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Published on April 1st 2021
A close up of a flower
April is a busy and beautiful month in the garden. The garden abounds in colour produced by the changing foliage of deciduous trees, berry-bearing bushes and flowering flushes of indigenous shrubs. Now is the time to sow, plant, feed and prepare your garden for winter and spring!
Here are a few tasks to take care of this month:

Plant your winter and spring garden NOW!

  • For a mass of spring colour, sow these annuals into well-prepared garden beds, after the first rains:

African daisy

Dimorphotheca spp.

Dorotheanthus bellidiformis

Buck Bay Vygie

Dorotheanthus bellidiformis


Nemesia spp.

Some purple Lobelia flowers


Lobelia spp.

A close up of a flower garden with some orange Calendula officinalis flowers


Calendula officinalis

  • If you haven't already, sow your sweet peas! Check out our sweet pea series for all you need to know about growing one of spring's greatest pleasures.
A close up of a hand
  • Have you purchased spring-flowering bulbs yet? Store them in a cool dry place and only plant when temperatures drop significantly.
  • Prepare beds for planting winter and spring flowering bulbs - work in loads of compost to aid drainage, scatter a handful of organic general-purpose fertiliser per square metre, and add a generous dressing of bone meal.
Tip: Include indigenous bulbs like Babiana, Freesias, Gladioli, Ixias, Lachenalias, Ornithogalum, Tritonias and Sparaxis.
Try this! - Plant bulbs in containers for a beautiful winter and spring display:

General tasks

  • Re-use those autumn leaves by either adding them to your compost heap or using them as mulch in your beds. Additional mulching will also help to keep the warm temperature of the soil.
  • Remove summer-flowering annuals that are past their best and add them to the compost heap.
  • Plant out seedlings of winter- and spring flowering bedding plants, like stocks and calendulas in full sun, and cinerarias and primulas in semi-shade.
  • Plant up smaller beds, containers and hanging baskets with petunias, poppies, pansies, alyssum and dianthus for instant colour.
  • Prune summer-flowering perennials that have finished flowering, remove old leaves, mulch with compost and water regularly.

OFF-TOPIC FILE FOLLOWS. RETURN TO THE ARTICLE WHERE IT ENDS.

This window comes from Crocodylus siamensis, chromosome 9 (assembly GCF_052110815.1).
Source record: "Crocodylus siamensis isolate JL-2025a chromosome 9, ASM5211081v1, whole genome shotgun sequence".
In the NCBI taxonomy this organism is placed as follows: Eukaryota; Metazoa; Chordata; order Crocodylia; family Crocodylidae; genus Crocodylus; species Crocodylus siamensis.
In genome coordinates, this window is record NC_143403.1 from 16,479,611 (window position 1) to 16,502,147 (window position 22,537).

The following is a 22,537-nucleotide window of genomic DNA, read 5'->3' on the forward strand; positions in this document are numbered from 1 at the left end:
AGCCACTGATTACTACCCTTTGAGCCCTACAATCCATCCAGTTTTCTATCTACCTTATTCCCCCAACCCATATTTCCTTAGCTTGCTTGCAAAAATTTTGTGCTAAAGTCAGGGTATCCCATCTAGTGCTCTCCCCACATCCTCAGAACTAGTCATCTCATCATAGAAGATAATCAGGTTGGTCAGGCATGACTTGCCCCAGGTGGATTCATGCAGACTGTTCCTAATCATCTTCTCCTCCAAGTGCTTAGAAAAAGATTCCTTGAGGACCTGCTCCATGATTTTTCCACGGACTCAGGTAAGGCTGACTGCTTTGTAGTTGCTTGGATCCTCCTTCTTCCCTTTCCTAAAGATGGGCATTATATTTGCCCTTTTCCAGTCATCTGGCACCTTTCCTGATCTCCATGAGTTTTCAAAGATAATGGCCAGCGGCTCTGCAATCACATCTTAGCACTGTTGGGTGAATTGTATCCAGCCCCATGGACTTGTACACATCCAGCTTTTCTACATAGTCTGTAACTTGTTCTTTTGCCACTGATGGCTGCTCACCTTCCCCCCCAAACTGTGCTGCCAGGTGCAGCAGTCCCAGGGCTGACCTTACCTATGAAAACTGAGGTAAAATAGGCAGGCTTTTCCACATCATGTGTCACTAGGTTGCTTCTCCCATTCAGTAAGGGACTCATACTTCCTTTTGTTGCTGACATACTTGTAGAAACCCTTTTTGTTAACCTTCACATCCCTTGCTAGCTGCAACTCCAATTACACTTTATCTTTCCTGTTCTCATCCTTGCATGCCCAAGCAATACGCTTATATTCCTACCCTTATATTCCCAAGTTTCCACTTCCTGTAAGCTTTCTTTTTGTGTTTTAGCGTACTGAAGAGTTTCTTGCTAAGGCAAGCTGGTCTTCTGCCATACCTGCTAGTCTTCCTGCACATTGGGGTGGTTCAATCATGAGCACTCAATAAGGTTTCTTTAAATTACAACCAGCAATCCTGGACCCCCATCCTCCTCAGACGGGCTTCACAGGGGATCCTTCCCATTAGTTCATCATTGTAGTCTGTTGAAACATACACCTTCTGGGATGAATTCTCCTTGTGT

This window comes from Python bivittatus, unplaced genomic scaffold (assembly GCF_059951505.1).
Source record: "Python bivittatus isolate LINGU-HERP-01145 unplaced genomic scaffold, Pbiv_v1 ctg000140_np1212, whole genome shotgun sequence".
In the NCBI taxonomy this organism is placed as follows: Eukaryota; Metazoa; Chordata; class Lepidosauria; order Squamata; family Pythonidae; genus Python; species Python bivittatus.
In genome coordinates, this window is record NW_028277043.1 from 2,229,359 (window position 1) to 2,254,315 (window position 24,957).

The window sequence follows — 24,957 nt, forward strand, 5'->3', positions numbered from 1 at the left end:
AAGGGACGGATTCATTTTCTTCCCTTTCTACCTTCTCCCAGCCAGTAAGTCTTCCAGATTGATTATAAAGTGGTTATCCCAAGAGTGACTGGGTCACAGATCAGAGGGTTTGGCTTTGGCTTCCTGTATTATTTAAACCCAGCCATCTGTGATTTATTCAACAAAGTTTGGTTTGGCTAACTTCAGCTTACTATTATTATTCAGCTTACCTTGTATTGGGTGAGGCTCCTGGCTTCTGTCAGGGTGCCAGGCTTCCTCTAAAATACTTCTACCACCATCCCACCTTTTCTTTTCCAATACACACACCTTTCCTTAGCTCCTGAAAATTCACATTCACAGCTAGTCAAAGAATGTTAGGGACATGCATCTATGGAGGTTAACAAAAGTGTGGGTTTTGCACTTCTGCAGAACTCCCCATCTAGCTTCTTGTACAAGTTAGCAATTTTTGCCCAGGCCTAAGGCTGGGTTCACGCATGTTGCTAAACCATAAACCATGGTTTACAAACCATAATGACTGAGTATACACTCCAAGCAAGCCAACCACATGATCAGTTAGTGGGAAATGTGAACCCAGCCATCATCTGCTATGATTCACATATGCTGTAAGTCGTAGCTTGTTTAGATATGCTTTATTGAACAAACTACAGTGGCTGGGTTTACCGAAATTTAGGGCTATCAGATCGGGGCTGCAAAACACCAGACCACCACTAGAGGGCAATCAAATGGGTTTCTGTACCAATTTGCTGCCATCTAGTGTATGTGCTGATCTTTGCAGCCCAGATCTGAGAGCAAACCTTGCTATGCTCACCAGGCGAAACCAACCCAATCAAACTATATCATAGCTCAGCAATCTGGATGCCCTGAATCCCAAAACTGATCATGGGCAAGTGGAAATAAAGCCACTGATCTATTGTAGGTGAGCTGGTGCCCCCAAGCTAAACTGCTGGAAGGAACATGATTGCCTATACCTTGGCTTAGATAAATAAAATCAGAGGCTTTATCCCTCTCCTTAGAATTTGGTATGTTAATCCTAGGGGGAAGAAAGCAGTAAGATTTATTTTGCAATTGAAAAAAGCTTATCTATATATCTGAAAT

• Lift and divide overcrowded evergreen Agapanthus, daylilies and summer flowering red hot pokers.
  • Now is the time to take hardwood cuttings of trees, shrubs and climbers. Check out the how to guide below to see how it's done.
  • Prune evergreen hedges that have finished flowering in summer.
  • It is the perfect time to plant trees, shrubs and roses as the roots still have time to settle in and establish before the winter cold arrives.
A plant in a pot

Rose care

  • Apply a final feed (2:3:4 or 3:1:5) to your roses to or a dose of potassium sulphate to give your roses a boost before winter.
  • Remove spent blooms and pinch out growing tips.
  • For more rose care advice check out @ludwigsroses' step-by-step rose care guide for April.
A close up of a flower

Food garden

  • Pull up summer crops that have finished bearing and compost those that are healthy.
  • Sow or plant seedlings of these veggies for a bountiful winter harvest:
Asian greens
Brassica crops
Root crops
And sow seeds of beans and peas.
  • Give growing garlic a go! Select a sunny area in your garden, with well-draining soil, and plant cloves 12 cm apart and 7 cm deep. Cover with a thin layer of soil, just enough to cover the clove nose, and water regularly.
A close up of a hand
  • Collect seeds of flowering herbs like coriander, dill and fennel, on dry days.
  • Plant cool-season herbs like chives, garlic chives, coriander and rocket.
  • Plant strawberries and water once a week.
  • Feed your citrus trees with a general fertiliser and a handful of Epsom salts per tree.

Pest Patrol

  • Continue to spray your roses against mildew and black spot.
  • Keep an eye out for aphids and leaf miners.
  • These guys love Brassica crops so keep a close eye on the veggie garden.
  • Lawn caterpillars are active at night and create bald patches in the lawn.

Flowering beauties of the month

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